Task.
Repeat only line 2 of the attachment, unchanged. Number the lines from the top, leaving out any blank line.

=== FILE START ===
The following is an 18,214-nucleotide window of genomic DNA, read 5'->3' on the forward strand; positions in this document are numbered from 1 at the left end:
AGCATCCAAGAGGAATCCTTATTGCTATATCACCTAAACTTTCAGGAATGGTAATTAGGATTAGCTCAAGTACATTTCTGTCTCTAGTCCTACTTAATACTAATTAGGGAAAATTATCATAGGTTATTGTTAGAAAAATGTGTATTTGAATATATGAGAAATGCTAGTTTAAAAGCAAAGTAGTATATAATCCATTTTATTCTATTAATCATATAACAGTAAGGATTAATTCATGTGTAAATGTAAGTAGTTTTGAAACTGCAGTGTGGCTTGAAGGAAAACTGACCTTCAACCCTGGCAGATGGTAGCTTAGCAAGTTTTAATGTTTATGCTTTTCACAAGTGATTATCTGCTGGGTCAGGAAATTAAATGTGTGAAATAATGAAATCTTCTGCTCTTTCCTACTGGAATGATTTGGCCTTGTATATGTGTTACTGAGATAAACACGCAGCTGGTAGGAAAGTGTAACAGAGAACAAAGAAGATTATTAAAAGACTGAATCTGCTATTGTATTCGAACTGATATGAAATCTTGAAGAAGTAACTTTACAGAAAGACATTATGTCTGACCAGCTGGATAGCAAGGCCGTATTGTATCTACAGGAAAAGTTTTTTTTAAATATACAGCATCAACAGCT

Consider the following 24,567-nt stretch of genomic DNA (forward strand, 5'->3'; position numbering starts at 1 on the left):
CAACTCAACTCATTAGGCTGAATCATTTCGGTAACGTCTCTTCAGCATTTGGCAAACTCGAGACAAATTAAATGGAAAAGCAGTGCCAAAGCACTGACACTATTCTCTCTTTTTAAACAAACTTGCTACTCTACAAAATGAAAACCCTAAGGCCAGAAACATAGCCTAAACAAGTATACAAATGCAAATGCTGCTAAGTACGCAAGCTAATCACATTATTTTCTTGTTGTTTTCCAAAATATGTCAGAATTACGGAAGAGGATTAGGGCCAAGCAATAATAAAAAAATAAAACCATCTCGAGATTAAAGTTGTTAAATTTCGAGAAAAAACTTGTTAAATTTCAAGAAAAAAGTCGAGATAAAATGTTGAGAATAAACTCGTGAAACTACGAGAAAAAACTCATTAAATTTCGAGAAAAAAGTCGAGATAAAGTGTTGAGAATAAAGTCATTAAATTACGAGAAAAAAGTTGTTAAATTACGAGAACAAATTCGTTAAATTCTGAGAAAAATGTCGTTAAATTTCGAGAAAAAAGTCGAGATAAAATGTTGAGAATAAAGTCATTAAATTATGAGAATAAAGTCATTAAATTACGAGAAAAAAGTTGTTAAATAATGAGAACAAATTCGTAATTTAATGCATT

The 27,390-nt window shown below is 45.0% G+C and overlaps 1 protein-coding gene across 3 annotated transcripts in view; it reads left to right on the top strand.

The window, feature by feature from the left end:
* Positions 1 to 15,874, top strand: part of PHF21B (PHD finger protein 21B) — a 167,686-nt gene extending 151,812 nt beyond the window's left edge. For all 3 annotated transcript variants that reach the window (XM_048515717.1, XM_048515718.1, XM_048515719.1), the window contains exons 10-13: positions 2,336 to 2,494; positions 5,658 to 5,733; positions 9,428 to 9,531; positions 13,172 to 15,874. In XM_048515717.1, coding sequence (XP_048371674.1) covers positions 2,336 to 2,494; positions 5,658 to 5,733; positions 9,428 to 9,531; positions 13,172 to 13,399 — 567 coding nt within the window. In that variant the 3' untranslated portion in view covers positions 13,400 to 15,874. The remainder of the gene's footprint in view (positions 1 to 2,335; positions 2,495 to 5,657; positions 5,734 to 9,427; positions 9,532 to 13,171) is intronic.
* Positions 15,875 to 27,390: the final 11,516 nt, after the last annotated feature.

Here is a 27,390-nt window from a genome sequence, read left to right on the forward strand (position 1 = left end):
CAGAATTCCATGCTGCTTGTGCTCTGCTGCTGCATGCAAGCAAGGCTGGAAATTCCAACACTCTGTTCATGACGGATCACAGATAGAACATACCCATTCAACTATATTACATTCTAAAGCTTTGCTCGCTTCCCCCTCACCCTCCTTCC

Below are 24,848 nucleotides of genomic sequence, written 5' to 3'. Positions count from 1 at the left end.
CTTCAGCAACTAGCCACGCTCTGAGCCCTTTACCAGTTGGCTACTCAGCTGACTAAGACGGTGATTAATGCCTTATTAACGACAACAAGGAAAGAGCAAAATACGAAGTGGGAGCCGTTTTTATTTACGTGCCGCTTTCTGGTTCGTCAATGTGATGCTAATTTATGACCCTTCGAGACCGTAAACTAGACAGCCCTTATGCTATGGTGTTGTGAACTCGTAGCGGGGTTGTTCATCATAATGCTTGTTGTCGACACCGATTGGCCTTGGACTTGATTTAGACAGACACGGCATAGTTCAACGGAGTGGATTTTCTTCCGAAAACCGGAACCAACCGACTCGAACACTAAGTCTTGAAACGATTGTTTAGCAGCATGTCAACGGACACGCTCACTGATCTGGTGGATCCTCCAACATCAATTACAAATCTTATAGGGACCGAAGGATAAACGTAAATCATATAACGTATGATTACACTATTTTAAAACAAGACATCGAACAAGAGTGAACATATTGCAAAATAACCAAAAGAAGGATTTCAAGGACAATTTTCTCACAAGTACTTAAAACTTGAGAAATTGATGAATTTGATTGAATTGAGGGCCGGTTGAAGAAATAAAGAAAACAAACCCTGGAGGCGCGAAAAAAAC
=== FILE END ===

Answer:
AGCATCCAAGAGGAATCCTTATTGCTATATCACCTAAACTTTCAGGAATGGTAATTAGGATTAGCTCAAGTACATTTCTGTCTCTAGTCCTACTTAATACTAATTAGGGAAAATTATCATAGGTTATTGTTAGAAAAATGTGTATTTGAATATATGAGAAATGCTAGTTTAAAAGCAAAGTAGTATATAATCCATTTTATTCTATTAATCATATAACAGTAAGGATTAATTCATGTGTAAATGTAAGTAGTTTTGAAACTGCAGTGTGGCTTGAAGGAAAACTGACCTTCAACCCTGGCAGATGGTAGCTTAGCAAGTTTTAATGTTTATGCTTTTCACAAGTGATTATCTGCTGGGTCAGGAAATTAAATGTGTGAAATAATGAAATCTTCTGCTCTTTCCTACTGGAATGATTTGGCCTTGTATATGTGTTACTGAGATAAACACGCAGCTGGTAGGAAAGTGTAACAGAGAACAAAGAAGATTATTAAAAGACTGAATCTGCTATTGTATTCGAACTGATATGAAATCTTGAAGAAGTAACTTTACAGAAAGACATTATGTCTGACCAGCTGGATAGCAAGGCCGTATTGTATCTACAGGAAAAGTTTTTTTTAAATATACAGCATCAACAGCT